There are over four million incidents of housing discrimination every year, and most go unreported. Read/Watch below to learn more about housing discrimination and where you can find help.
How can I find help?
If you think you have experienced housing discrimination, click here to find local fair housing centers. These private, non-profit organizations provide assistance to persons who believe they have experienced housing discrimination. They may investigate your complaint and/or refer you to a government agency, either the U.S. Department of Housing and Development (HUD) or a state or local government fair housing agency.
If there is no private fair housing organization in your state/locality, submit a preliminary intake form to NFHA. NFHA will review the information submitted and contact you. Click here to access the form.
Other Options for Filing a Complaint
You may file a housing discrimination complaint with HUD, via its website, on the telephone, or by mail. Click here to connect to the HUD housing discrimination complaint page, which explains how to file a complaint and what happens when you file a complaint with HUD. HUD accepts complaints of housing discrimination related to race, color, national origin, religion, sex (including sexual harassment in housing situations), disability, and familial status (presence of children under the age of 18). You have one year from the most recent act of discrimination to file a complaint at HUD.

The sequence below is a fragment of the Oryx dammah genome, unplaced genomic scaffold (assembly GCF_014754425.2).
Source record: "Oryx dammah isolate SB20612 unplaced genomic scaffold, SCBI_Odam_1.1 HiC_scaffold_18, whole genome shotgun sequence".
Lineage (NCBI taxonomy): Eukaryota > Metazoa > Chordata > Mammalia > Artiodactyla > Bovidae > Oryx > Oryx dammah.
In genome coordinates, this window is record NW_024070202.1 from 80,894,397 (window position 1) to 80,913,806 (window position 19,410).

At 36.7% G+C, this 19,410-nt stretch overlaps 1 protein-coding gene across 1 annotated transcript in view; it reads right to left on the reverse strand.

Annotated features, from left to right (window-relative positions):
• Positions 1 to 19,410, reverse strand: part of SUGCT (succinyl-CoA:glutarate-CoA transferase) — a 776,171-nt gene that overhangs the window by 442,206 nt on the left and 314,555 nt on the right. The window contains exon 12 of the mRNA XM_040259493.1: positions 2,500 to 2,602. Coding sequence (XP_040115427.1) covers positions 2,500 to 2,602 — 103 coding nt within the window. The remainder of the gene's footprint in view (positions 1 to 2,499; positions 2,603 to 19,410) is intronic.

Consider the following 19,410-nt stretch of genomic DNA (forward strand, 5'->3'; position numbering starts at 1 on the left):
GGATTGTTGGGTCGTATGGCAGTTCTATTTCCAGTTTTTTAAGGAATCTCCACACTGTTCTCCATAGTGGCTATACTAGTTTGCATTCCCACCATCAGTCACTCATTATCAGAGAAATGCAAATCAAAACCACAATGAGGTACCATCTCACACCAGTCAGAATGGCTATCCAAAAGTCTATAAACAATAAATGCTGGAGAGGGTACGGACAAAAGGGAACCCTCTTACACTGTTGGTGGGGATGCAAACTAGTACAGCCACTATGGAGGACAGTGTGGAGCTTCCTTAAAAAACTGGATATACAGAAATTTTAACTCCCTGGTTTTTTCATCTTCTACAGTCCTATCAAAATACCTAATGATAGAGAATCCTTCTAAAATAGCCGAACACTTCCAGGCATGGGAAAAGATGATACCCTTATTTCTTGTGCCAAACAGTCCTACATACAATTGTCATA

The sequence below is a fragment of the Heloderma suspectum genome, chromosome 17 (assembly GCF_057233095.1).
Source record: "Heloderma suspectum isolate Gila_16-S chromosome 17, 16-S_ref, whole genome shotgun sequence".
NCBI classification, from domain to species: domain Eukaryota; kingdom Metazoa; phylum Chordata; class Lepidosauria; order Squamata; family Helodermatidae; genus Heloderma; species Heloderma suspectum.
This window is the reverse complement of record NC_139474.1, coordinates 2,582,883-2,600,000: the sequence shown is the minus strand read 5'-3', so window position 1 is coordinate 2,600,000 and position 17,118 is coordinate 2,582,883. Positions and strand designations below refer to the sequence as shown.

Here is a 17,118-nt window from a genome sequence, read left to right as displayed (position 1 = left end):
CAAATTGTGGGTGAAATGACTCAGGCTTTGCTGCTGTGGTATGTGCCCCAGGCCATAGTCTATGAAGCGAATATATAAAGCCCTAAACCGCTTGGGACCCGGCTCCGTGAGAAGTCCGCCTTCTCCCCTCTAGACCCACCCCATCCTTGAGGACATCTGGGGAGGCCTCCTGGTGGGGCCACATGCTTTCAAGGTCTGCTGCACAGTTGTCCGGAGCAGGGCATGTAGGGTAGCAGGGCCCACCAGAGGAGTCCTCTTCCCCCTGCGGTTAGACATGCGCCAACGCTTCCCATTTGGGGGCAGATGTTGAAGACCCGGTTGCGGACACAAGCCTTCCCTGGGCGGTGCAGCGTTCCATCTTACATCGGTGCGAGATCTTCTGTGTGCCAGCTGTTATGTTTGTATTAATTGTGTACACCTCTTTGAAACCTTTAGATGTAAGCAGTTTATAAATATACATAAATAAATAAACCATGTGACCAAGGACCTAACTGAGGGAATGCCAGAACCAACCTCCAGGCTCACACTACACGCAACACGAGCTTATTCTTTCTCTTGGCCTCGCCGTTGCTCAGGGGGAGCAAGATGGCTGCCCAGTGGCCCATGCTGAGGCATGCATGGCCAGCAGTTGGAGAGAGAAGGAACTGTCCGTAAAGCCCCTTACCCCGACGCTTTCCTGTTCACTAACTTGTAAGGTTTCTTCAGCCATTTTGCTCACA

You may file a housing discrimination complaint with a state or local governmental fair housing agency. Find a list of state/local government agencies here.
Complaints may also be filed in federal court. You have two years from the most recent act of discrimination to file in federal court. You will most likely need assistance from an attorney.
What if I need assistance with other housing related matters?
A good place to start is with your state/ local fair housing center. Many have additional programs that may provide housing counseling or landlord/tenant services. They are also connected with local community advocates and refer you to the appropriate resources. If you are at risk of foreclosure or eviction, you may also contact a HUD-approved counseling agency in your area. Click here to search for HUD-approved counseling agencies.